Mrs. Hopewell is a landowner in the story “Good Country People.” She lives with her grown daughter, Joy, who has changed her name to Hulga because she believes it better suits her disposition, her physical ailments, and the fact that she has no illusions about life. Hulga finds out that she is not as smart as she thought when Bible salesman Manley Pointer tricks her into handing over her wooden leg as she tries to seduce him. The story ends with poor Hulga stranded in a hay loft while Pointer happily absconds with her leg. In “The Displaced Person,” the parish priest, Father Flynn, persuades the wealthy Mrs. McIntyre to hire Mr. Guizac, a Polish war refugee or “displaced person,” to assist the African American workers and Mr. Shortley, a hired white man, in running the farm. Mrs. Shortley, afraid that Guizac will take her husband’s job, soon begins to undermine Mrs....
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Context (Masterplots II: Women's Literature Series)
While O’Connor died before the women’s movement of the 1960’s gained much momentum and never chose to identify herself openly with feminist concerns, her work itself is important to women’s literature for several reasons. In her depiction of strong, independent female characters with as much of a chance at redemption as their male counterparts, O’Connor was responsible for presenting a new, more realistic picture of white Southern women. As Alice Walker has written, “when she set her pen to them not a whiff of magnolia hovered in the air.” Walker was shocked and delighted at the humanity of O’Connor’s characters, “who are miserable, ugly, narrow-minded, atheistic, and of intense racial smugness and arrogance.”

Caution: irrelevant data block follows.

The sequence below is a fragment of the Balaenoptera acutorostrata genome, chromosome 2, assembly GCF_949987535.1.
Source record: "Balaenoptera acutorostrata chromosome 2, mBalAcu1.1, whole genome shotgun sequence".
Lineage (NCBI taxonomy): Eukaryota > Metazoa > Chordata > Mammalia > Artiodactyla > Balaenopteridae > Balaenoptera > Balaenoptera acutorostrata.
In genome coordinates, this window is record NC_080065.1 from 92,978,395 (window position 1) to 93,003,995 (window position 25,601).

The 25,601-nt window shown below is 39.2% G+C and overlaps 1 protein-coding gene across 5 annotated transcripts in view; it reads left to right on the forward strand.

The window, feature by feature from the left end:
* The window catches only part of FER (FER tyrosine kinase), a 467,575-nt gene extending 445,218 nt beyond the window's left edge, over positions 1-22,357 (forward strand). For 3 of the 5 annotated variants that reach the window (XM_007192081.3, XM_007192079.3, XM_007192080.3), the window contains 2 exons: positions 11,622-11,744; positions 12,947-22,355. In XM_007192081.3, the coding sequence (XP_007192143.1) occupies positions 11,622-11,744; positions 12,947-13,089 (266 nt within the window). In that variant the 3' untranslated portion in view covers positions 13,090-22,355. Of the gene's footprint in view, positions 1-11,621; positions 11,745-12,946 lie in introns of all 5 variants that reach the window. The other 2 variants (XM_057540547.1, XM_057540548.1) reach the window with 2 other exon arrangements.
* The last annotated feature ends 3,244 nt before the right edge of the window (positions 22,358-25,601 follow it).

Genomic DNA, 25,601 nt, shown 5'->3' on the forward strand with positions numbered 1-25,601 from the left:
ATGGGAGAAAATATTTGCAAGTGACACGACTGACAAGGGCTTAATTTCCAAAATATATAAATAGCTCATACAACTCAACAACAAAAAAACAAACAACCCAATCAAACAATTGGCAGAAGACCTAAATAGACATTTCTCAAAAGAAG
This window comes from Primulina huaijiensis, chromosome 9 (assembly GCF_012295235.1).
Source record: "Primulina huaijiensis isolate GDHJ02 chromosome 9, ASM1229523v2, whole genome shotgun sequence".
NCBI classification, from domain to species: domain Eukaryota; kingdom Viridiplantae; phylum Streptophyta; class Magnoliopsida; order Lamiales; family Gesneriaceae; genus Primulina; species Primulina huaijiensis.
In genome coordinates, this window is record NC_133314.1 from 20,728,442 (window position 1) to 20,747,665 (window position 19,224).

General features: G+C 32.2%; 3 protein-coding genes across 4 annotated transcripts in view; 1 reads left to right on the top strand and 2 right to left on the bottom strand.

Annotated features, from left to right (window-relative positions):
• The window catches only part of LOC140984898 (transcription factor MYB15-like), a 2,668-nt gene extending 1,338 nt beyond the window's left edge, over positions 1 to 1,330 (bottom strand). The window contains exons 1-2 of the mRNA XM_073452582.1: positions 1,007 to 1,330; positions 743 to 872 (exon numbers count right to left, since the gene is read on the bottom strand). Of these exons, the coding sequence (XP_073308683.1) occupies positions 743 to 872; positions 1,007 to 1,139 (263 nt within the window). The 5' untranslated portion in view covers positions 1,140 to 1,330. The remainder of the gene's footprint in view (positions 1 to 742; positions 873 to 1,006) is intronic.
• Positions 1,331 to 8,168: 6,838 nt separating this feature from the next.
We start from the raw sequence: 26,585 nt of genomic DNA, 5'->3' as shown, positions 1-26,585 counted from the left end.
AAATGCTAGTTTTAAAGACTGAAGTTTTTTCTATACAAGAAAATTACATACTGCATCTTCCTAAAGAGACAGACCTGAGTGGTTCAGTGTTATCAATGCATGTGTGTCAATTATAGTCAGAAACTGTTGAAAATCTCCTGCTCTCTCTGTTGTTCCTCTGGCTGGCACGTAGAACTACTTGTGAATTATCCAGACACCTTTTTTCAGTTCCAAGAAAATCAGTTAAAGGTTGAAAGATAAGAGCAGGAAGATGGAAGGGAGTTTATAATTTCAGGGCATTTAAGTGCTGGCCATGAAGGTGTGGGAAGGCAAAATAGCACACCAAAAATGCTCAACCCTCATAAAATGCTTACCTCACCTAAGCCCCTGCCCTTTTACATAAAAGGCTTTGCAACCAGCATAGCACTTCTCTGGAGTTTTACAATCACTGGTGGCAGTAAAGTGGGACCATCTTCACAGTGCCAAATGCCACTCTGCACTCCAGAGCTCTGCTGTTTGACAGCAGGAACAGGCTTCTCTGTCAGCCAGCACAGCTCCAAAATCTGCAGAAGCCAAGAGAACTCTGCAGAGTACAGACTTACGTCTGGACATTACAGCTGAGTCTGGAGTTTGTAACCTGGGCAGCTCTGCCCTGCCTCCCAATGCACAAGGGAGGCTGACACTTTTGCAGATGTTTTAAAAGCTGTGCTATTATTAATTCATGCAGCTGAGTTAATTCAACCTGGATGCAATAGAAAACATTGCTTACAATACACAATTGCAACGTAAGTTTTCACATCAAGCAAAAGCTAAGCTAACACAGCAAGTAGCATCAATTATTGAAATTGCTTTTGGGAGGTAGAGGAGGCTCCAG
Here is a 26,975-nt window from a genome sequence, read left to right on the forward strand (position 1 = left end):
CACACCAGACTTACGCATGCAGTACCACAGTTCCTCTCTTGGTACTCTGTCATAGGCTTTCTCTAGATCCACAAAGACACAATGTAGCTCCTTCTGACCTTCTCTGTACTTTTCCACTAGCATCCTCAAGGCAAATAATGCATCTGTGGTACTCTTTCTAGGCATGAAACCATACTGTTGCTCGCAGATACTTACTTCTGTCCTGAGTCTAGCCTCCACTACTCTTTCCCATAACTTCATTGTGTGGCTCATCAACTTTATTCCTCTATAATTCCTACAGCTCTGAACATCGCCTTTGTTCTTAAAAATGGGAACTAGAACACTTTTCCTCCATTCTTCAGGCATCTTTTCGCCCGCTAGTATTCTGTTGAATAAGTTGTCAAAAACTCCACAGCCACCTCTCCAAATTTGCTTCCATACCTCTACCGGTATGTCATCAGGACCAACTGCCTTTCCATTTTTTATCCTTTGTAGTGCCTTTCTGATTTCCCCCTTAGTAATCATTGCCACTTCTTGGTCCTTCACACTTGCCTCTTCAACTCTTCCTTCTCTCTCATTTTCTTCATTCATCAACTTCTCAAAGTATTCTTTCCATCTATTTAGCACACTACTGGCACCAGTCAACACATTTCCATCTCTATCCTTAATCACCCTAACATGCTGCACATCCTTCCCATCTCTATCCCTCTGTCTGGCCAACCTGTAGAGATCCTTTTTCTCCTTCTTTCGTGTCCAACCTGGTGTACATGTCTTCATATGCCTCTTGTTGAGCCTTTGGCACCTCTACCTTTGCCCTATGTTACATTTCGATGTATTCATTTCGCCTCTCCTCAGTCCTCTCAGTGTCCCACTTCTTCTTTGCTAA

Being a woman affected the way in which O’Connor was received during her time, particularly because the violence and general nastiness of her characters were often not admired coming from a “lady writer.” Even those critics who praised her sometimes did so in carefully couched language. Evelyn Waugh once said of O’Connor’s writing, “If this is the unaided work of a young lady it is a remarkable product.” O’Connor was the first woman to be compared to the great male Southern writer William Faulkner. By taking her art seriously, and working hard during her tragically short life to achieve the status of a great American writer, O’Connor set a standard and paved the way for women writers to come.
Compare and Contrast
Topics for Discussion
Ideas for Reports and Papers
Topics for Further Study
What Do I Read Next?
For Further Reference
Bibliography and Further Reading
Bibliography (Magill's Survey of American Literature, Revised Edition)
Asals, Frederick. Flannery O’Connor: The Imagination of Extremity. Athens: University of Georgia Press, 1982.
Bloom, Harold. Flannery O’Connor. New York: Chelsea House, 1986.
Cash, Jean W. Flannery O'Connor: A Life. University of Tennessee, 2002.
Cheatham, George. “Jesus, O’Connor’s Artificial Nigger.” Studies in Short Fiction 22, no. 4 (Fall, 1985): 475-479. Offers a brief discussion of the symbolism of the statue in “The Artificial Nigger.”
Cheney, Brainard. “Flannery O’Connor’s Campaign for Her Country.” Sewanee...